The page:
Irish Times
By JAMIE SMYTH in Brussels

EU group opposes proposals for Irish workers’ rights

THE EUROPEAN Trade Union Confederation (ETUC) has strongly criticised the draft guarantees offered to Ireland on workers’ rights because they do not go far enough. ETUC general secretary John Monks said he was “intensely disappointed” at the text after a meeting yesterday with European Commission president José Manuel Barroso.

“The outcome of the negotiations does not adequately address the needs of workers in Europe or in Ireland. There needs to be more balance when it comes to the rules of the single market and the rights of workers,” said Mr Monks,

He met Mr Barroso as EU ambassadors got their first chance to debate the text of the guarantees drawn up by Irish officials with the help of EU legal experts. Diplomats said Britain had requested some drafting changes, but these were relatively minor and unlikely to prevent EU heads of state from being able to sign off on the text of the guarantees.

However, there is still no political agreement on the legal form the guarantees will take with Britain, Poland and the Netherlands anxious not to give any binding commitment to ratify a protocol with the guarantees through its parliaments. These states do not want to reopen a national debate about Lisbon in their home countries by agreeing to ratify a protocol, which would enshrine the guarantees into the text of the EU treaties.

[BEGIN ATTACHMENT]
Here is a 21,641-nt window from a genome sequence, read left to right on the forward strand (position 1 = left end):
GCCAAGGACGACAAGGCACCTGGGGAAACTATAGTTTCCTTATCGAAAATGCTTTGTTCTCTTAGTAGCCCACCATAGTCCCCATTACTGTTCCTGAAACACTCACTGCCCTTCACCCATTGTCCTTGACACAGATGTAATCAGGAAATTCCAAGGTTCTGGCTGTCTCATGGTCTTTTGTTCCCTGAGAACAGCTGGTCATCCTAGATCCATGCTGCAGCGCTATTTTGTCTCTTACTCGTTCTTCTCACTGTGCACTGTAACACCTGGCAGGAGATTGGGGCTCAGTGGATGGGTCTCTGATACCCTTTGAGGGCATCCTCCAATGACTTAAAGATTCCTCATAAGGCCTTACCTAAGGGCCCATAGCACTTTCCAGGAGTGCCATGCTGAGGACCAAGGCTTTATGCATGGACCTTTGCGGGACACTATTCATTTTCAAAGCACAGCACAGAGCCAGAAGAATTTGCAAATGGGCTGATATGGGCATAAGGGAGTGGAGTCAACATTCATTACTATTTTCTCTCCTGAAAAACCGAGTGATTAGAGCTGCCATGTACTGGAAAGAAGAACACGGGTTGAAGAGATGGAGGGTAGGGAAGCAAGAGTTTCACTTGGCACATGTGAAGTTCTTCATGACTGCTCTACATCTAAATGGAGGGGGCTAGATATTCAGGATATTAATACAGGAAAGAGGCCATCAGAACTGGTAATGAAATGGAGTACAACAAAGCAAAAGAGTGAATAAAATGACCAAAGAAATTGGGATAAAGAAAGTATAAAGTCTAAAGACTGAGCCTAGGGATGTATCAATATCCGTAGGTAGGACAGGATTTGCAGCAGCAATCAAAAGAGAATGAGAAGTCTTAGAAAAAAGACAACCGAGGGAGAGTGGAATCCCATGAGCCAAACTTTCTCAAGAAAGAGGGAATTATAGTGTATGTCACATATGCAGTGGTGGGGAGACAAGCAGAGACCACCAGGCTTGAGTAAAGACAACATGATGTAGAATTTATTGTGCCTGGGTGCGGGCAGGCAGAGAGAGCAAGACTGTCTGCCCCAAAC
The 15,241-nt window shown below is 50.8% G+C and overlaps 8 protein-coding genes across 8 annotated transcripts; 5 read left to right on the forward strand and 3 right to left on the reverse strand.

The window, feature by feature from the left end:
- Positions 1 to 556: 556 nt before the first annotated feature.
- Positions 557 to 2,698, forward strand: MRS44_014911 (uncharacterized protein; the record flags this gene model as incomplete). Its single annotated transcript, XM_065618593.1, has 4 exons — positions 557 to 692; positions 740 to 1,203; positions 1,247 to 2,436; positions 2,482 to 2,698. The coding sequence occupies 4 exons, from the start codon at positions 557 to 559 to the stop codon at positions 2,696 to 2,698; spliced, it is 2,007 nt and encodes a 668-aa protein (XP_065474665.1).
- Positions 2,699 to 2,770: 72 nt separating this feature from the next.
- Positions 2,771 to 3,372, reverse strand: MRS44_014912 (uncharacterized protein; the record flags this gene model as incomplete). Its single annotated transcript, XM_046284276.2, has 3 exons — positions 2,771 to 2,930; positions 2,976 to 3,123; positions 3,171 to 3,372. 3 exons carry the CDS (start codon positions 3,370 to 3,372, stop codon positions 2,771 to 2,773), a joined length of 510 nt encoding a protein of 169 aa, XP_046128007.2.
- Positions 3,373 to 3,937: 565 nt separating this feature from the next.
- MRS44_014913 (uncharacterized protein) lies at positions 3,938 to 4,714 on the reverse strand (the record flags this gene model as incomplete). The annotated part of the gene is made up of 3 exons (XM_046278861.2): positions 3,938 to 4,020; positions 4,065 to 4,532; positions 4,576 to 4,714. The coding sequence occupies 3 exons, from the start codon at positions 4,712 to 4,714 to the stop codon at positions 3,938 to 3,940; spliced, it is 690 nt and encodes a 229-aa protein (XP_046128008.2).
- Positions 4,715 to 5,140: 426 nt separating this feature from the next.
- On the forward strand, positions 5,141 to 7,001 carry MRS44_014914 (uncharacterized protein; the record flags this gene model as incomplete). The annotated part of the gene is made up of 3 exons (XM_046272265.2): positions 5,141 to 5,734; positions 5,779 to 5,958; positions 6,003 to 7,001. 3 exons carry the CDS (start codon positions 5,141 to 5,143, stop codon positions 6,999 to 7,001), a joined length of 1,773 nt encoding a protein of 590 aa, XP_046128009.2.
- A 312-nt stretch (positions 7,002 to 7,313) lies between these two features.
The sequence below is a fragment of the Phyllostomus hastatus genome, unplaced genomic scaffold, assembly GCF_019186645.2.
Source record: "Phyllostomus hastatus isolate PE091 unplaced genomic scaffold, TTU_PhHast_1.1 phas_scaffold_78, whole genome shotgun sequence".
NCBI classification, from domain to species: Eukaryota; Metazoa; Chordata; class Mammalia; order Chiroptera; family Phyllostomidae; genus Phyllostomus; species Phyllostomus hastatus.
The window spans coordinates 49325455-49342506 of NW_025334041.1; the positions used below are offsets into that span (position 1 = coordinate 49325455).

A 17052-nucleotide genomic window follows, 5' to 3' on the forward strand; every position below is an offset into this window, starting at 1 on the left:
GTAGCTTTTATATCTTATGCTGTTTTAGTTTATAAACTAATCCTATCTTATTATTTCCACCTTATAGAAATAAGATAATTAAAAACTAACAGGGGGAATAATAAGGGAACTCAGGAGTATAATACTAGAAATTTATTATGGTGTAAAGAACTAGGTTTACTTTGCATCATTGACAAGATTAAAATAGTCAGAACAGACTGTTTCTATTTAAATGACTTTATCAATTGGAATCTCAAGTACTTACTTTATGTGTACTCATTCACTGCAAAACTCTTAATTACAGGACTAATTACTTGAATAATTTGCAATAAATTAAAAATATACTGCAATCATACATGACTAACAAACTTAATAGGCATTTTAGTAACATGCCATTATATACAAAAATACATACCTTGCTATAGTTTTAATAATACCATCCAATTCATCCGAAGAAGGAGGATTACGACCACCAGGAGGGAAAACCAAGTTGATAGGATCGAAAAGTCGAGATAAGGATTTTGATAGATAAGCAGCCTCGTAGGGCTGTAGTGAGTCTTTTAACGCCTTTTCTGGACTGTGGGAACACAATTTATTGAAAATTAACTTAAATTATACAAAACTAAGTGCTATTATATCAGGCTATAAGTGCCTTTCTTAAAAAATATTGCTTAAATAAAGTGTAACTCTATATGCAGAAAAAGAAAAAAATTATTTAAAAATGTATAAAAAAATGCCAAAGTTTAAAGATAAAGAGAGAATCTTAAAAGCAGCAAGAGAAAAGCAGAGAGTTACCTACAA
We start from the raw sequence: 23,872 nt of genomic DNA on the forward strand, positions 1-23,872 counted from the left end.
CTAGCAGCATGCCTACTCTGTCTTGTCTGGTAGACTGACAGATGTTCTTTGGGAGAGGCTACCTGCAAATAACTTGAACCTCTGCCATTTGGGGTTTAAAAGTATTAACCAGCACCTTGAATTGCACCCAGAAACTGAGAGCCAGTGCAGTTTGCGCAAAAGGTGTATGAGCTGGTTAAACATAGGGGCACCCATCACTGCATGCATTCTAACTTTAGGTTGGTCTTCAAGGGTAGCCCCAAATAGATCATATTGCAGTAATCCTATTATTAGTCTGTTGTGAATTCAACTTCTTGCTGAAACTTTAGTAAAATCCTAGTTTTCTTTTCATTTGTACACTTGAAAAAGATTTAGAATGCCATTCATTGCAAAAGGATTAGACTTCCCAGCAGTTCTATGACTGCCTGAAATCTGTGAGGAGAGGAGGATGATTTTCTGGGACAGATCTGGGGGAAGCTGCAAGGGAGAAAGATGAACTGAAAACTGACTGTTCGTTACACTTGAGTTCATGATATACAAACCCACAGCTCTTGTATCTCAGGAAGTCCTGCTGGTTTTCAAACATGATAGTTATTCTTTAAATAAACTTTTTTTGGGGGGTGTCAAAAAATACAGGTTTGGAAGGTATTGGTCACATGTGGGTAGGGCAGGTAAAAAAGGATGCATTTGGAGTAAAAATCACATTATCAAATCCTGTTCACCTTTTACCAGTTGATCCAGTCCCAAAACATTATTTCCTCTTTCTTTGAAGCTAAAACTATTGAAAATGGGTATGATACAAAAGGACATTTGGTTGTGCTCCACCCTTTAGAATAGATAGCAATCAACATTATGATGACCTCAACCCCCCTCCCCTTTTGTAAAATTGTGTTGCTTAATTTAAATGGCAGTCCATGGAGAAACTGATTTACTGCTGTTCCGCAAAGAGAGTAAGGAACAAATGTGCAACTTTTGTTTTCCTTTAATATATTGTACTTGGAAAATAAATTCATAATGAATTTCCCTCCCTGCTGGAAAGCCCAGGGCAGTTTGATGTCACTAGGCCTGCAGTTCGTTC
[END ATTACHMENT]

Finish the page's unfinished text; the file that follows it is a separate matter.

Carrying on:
Diplomats said there is also a fear that agreeing to ratify a protocol before the Lisbon Treaty is ratified in the Czech Republic they could hand eurosceptic Czech president Vaclav Klaus another pretext to delay signing the treaty. Mr Klaus says he will wait until the Irish ratify the treaty before he agrees to complete ratification.

NO campaigners are already dismissing the guarantees because they will not take the form of a protocol. Danish politician Jens Peter Bonde, who is a regular visitor to Ireland during EU referendums, said yesterday a “decision” issued by EU leaders could not change anything in the treaties. “It is a creative way of giving people a feeling of legal certainty which does not and cannot exist since only properly ratified EU treaties, with their protocols, can offer binding legal guarantees in EU law.

The Government is still pushing for a commitment from its EU partners to ratify a protocol when Croatia joins the EU in the next few years.

The ETUC is concerned at several recent judgments issued by the European Court of Justice (ECJ) dealing with the rights of workers, which it fears may lead to social dumping. “We’ve had four cases in the ECJ in the last few months […] For example, the Laval case where Swedish unions were unable to protect their collective bargaining agreement,” said Mr Monks.

Full article


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